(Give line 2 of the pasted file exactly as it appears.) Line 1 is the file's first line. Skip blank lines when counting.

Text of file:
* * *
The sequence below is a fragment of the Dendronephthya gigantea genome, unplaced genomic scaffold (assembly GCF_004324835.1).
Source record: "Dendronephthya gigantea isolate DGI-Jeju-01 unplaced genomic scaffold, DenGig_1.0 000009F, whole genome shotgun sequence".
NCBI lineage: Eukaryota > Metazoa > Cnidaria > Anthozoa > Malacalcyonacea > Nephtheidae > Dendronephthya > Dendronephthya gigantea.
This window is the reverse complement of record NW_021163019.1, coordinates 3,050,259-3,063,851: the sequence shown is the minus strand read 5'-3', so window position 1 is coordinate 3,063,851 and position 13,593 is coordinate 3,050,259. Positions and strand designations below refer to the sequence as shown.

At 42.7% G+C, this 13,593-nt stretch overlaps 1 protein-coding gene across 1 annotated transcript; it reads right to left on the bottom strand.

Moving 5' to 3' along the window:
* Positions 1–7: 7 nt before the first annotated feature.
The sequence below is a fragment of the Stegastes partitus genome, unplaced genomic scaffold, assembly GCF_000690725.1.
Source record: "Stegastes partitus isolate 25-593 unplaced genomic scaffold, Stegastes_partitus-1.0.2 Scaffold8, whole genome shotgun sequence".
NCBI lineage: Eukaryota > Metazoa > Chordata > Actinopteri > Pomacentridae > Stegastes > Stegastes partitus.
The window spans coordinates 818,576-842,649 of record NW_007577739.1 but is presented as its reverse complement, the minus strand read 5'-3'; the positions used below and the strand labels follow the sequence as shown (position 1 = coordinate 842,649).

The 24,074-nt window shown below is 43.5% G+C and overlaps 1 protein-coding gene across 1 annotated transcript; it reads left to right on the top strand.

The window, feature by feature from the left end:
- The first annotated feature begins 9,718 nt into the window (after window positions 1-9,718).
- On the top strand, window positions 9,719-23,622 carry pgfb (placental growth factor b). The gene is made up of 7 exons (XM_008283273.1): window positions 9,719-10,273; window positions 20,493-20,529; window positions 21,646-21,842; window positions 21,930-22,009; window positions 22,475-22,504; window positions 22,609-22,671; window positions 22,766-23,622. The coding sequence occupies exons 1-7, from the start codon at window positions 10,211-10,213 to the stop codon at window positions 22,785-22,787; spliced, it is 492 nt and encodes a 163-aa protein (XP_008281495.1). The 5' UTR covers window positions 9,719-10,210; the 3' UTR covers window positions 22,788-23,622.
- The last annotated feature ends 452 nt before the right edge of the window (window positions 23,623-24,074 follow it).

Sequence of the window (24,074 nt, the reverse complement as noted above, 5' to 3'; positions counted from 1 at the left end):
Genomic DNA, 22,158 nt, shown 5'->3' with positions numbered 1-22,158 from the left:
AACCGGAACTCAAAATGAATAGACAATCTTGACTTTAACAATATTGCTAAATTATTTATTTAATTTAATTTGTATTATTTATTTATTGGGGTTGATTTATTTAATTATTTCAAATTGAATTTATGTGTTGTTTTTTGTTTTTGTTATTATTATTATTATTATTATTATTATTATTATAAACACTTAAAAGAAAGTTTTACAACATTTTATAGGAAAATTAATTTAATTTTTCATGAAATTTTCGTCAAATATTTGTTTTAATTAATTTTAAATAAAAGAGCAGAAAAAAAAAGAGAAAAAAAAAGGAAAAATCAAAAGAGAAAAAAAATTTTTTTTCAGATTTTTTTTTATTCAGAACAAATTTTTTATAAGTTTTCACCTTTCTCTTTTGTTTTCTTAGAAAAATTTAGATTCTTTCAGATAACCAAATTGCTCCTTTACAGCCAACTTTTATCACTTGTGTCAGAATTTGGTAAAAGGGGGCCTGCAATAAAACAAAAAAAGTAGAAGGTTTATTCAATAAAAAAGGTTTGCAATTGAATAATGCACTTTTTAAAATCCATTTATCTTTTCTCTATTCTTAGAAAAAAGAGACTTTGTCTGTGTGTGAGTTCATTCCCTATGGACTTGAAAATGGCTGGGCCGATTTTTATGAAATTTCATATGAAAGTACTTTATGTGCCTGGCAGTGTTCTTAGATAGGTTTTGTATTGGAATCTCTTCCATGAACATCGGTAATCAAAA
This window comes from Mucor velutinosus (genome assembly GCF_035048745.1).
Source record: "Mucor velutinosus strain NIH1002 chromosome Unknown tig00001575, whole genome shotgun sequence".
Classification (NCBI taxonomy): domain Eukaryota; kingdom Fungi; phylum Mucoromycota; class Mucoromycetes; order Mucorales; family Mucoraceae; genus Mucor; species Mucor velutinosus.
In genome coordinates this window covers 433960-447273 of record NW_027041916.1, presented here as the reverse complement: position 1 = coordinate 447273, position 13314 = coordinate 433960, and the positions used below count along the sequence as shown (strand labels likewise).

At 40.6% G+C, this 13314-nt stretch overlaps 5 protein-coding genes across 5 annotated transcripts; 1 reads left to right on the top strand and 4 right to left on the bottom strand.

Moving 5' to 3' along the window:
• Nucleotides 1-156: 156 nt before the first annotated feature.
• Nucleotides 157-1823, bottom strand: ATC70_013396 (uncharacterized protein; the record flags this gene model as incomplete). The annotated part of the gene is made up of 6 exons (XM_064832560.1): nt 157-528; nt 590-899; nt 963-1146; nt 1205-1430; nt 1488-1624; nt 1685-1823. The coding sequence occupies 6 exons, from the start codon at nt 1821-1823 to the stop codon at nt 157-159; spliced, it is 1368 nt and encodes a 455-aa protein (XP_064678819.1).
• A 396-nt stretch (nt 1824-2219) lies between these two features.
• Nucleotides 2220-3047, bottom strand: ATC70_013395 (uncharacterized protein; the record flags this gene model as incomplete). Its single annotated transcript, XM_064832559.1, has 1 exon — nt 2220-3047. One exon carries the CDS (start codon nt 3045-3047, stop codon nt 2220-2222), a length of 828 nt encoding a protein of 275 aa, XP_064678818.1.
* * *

Source record: "Dendronephthya gigantea isolate DGI-Jeju-01 unplaced genomic scaffold, DenGig_1.0 000009F, whole genome shotgun sequence".